Experiments with GPT

The past few weeks I’ve been drawn to experiment with GPT, asking it to help write or revise poems, songs, and code, talk about physics, etc. Yesterday, I decided to make a little app to make images using GPT. Below is one image, created by asking “make an abstract painting mixing the styles of Braque and Klee; use blues, reds, a little orange and warm grays.”

Below is another, generated by asking GPT to “make an abstract painting blending the styles of Braque and Signac. Use mostly pastel colors but some with strong values.”

GPT prompt: .

Writing the app turned out to be surprisingly easy. OpenAI, the company behind ChatGPT, has very good documentation. Browsing it, I found an explanation of how to generate images. Here is the key piece of code, a shell script:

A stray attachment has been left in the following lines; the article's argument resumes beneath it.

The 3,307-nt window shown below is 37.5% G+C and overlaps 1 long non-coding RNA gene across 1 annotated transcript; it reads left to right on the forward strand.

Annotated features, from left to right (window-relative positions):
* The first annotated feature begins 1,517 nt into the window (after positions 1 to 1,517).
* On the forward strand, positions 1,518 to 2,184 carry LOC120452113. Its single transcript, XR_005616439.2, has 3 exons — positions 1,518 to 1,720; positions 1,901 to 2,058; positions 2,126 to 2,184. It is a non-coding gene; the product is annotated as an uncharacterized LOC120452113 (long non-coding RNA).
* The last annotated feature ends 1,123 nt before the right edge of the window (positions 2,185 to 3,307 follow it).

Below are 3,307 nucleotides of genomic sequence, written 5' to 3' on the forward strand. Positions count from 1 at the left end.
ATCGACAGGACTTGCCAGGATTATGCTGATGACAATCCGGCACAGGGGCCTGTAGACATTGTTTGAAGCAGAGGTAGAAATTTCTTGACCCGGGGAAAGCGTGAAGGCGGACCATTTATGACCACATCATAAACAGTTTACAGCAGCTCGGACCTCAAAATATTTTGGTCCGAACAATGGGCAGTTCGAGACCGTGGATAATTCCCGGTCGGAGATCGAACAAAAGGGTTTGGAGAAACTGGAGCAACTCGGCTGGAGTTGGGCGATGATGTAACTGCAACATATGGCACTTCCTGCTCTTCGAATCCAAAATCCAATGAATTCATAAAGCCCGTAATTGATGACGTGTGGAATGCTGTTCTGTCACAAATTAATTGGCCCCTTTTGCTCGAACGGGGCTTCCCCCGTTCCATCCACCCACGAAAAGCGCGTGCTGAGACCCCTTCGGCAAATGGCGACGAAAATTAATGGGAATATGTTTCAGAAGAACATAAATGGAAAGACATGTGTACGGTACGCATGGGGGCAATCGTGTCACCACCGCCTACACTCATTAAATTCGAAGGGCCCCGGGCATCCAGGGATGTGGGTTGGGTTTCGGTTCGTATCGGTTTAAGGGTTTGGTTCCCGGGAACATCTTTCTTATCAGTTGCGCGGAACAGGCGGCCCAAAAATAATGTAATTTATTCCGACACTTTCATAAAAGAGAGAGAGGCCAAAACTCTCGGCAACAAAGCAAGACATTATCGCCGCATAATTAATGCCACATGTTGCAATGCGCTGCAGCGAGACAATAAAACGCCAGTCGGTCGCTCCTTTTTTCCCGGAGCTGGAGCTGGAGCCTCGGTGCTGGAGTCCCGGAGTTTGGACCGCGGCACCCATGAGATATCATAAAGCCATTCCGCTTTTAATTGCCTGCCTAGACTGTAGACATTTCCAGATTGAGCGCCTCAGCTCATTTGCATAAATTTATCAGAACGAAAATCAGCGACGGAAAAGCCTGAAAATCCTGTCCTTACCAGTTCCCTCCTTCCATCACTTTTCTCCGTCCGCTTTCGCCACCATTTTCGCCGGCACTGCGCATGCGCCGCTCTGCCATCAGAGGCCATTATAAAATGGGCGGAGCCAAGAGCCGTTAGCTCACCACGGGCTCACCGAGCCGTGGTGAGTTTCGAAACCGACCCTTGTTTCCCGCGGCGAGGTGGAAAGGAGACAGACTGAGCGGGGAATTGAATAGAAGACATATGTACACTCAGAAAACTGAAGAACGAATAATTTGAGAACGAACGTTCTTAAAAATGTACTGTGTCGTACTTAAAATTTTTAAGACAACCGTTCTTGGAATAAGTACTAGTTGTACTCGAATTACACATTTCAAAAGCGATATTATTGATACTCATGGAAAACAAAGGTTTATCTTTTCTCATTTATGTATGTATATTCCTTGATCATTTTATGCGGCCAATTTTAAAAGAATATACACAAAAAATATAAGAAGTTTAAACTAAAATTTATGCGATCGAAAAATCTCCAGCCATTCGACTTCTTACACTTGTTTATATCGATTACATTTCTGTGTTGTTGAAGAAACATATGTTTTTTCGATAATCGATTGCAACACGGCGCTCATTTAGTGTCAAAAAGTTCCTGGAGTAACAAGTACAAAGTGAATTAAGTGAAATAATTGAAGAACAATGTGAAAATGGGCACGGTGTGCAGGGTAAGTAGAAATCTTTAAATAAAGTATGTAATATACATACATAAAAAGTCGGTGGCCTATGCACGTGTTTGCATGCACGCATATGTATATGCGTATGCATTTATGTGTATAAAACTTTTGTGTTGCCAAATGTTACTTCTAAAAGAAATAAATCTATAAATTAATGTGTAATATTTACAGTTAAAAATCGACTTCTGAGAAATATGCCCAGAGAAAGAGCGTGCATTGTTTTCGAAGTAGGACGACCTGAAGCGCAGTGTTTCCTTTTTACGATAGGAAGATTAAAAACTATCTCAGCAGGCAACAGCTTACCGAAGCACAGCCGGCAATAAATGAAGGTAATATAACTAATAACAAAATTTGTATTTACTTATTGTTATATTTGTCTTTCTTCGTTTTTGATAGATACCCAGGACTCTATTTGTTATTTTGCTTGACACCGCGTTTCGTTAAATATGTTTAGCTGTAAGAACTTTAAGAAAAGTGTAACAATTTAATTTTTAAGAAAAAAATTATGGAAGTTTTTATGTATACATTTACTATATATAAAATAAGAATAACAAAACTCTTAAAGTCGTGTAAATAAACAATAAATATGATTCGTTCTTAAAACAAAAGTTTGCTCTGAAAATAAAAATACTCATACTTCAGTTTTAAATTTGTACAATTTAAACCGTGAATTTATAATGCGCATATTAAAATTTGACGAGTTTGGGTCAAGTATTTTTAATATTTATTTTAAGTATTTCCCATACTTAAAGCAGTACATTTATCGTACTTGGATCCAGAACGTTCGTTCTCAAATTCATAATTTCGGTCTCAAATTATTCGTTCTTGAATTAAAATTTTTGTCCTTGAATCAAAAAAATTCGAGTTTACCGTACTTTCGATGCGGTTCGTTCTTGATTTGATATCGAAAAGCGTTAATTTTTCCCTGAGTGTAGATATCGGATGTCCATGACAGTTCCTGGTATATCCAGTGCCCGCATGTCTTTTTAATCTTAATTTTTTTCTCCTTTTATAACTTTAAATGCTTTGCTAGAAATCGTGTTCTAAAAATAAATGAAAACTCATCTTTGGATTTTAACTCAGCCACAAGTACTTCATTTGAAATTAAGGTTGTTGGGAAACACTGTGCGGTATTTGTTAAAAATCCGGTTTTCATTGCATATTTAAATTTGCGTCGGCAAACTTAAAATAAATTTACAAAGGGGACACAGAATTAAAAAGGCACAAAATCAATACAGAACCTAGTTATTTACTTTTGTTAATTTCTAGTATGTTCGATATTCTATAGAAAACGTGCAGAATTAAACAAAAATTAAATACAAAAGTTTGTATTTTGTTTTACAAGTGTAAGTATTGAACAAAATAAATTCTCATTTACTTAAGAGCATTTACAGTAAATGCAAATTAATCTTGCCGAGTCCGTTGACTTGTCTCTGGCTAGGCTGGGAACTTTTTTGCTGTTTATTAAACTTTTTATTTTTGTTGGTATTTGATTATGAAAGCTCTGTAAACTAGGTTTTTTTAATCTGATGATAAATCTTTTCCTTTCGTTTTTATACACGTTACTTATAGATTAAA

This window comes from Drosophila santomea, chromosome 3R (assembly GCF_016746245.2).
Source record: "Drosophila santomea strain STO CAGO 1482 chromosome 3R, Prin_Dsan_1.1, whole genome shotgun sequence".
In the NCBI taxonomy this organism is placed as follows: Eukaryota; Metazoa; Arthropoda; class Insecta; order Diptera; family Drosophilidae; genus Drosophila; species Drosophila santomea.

url https://api.openai.com/v1/images/generations \
  -H "Content-Type: application/json" \
  -H "Authorization: Bearer $OPENAI_API_KEY" \
  -d '{
    "prompt": "A cute baby sea otter",
    "n": 2,
    "size": "1024x1024"

I signed up for an API key, tried out the shell script, then started building the app. Below is a screenshot of the first version, which you can find at gpt-lab.lamdera.app. It is written in Elm, a pure functional language, ursing choonkeat’s Elm library for working with OpenAI’s API.

Because the API keys need to be kept secret, the code is not, alas, open source. In any case, I am planning some significant upgrades in the next week or so, e.g. a way to save generated images that you like. After an initial test period, there will be a paid plan that you can sign up for if you find it is useful. Usage fees will be very, very modest.